Understanding Expo

3 Min

I’ve seen a few posts in the React Native community mentioning how Expo shouldn’t be used and how it’s like “training wheels for React Native” and I wanted to share my understanding of what Expo is and is not

Managed vs Bare Workflows

Before the release of Expo EAS (more on that later), the Expo managed workflow could have been thought of as “training wheels for React Native”.

Today however, the difference between the managed and bare workflows is simple… the managed workflow can be used 100% in javascript/typescript, while the bare workflow give you access to the native project files for Xcode and Android Studio.

Here’s Expo’s documentation on the differences: https://docs.expo.dev/introduction/managed-vs-bare/

Managed workflow with EAS

Now, here’s the important bit… before December-ish of 2021, the managed workflow was limited to what it could offer… if you wanted to run that sweet React Native tracking library, or install a specific React Native database, like Realm, that required low-level native code adjustments, it wasn’t possible. If you stop here, you’ll continue to think Expo is limited, and as I said, before December-ish of 2021 it was… BUT…

As of the release of a new Expo service called EAS (Expo Application Service), you can now add ANY react native libraries that you want while staying in the managed workflow. There are very very few limitations (I haven’t run into any myself, but I’m leaving this open as I haven’t tested every library).

At its core, EAS is a way to build your application.

  • You send EAS your code, either via a CLI locally, or you can add it to your CI/CD, and you tell it what kind of build you want to run; development, internal or production
  • EAS takes your bare Expo app and a configuration file with a list of native dependencies you want to install and ejects your app into a base React Native app.
  • It then goes through the configuration and installs all your native dependencies (like Realm), and automatically edits the native files for you to get the native dependency work (it knows how to do this via a ‘plugin’ folder on the dependency)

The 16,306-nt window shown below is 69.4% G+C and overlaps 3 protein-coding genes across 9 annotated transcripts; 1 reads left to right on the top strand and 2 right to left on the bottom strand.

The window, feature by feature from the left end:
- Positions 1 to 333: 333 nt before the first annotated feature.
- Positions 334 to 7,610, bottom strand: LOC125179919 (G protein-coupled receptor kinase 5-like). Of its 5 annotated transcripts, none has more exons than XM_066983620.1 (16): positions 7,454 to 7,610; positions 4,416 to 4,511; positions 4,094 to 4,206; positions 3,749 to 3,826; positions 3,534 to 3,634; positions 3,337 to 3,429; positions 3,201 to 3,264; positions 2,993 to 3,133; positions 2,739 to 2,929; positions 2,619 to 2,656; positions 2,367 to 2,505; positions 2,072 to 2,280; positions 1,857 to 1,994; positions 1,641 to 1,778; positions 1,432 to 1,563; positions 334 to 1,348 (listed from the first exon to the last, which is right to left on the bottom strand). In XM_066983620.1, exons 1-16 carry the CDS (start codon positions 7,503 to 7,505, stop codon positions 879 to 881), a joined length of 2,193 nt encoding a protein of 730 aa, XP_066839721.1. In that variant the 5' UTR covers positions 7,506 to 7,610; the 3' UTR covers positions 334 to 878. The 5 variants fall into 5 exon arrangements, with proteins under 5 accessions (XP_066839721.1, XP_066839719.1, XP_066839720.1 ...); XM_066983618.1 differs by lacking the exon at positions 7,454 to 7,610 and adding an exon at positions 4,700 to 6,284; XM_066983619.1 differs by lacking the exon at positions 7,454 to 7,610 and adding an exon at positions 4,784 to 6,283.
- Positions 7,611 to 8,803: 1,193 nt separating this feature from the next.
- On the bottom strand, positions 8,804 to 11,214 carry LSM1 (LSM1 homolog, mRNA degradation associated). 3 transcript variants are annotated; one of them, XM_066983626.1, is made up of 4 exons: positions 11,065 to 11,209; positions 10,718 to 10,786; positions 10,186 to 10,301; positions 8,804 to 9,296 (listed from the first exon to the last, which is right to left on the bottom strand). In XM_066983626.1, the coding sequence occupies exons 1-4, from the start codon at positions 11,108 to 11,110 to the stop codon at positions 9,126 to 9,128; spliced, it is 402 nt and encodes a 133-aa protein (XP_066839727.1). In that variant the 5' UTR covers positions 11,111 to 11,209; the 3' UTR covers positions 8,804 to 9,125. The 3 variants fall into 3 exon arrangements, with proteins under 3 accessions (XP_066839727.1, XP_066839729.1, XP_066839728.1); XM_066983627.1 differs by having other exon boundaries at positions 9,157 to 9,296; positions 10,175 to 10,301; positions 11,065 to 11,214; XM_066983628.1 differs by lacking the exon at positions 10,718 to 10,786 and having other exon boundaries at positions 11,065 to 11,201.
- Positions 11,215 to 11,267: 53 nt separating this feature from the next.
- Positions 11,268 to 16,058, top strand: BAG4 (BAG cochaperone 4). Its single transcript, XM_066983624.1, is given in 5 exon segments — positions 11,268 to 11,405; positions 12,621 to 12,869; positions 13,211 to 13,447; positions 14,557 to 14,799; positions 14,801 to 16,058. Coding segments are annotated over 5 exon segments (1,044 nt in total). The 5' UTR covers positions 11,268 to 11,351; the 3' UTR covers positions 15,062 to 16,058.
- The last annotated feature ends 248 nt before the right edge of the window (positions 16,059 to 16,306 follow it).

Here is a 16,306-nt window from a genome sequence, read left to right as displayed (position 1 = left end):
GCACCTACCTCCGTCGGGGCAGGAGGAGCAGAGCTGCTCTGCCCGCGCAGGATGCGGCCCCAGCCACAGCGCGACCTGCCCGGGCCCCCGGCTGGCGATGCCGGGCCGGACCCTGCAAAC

• If you told EAS to build in development mode, it adds a nice dev-client on top of your app, otherwise it finishes the build and sends you back the app to run in a simulator. Once loaded on your simulator, the dev client will connect to your local server and bundle your javascript (with hot reloading), just like a normal RN app.
  • If its not a production/test build, EAS can submit it up to Apple / Google (EAS runs fastlane in the background to submit your build) and helps you manage all the certificate / provisioning profile / keystore stuff.

Theres a lot more EAS can help with; different environments, code push, internal testing, etc, but at its core, EAS is a new powerful build tool that allows Expo bare workflow applications to do everything a traditional React Native application could do. Its limitless.

Expo and the team are awesome, and I really respect everything they are doing for the RN community. If you haven’t tried the managed workflow with EAS, you really should do a spike / get a demo up, and I think you’ll be impressed with how far Expo has come and how different the bare workflow with EAS is from the original Expo workflow that you might be familiar with.!

Although this post is in response to developers misunderstanding of Expo, I can’t fault these developers entirely. I think Expo could do a better job at naming and branding the differences between these offerings. It took me a while (longer than I would have liked) to understand all the differences between the bare & managed workflows and how EAS and the Go application all fit into the Expo ecosystem. That being said, the Expo team is incredible and I appreciate all their amazing work done for the React Native community!

Let me know your thoughts and if you’ve run into any challenges with EAS, (I’ve personally struggled with getting a good E2E/Detox integrated in a good way)!

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Wesley Vance

I design and code full stack, travel and outdoor, apps while traveling in my van visiting and educating people on the National Parks of the world!

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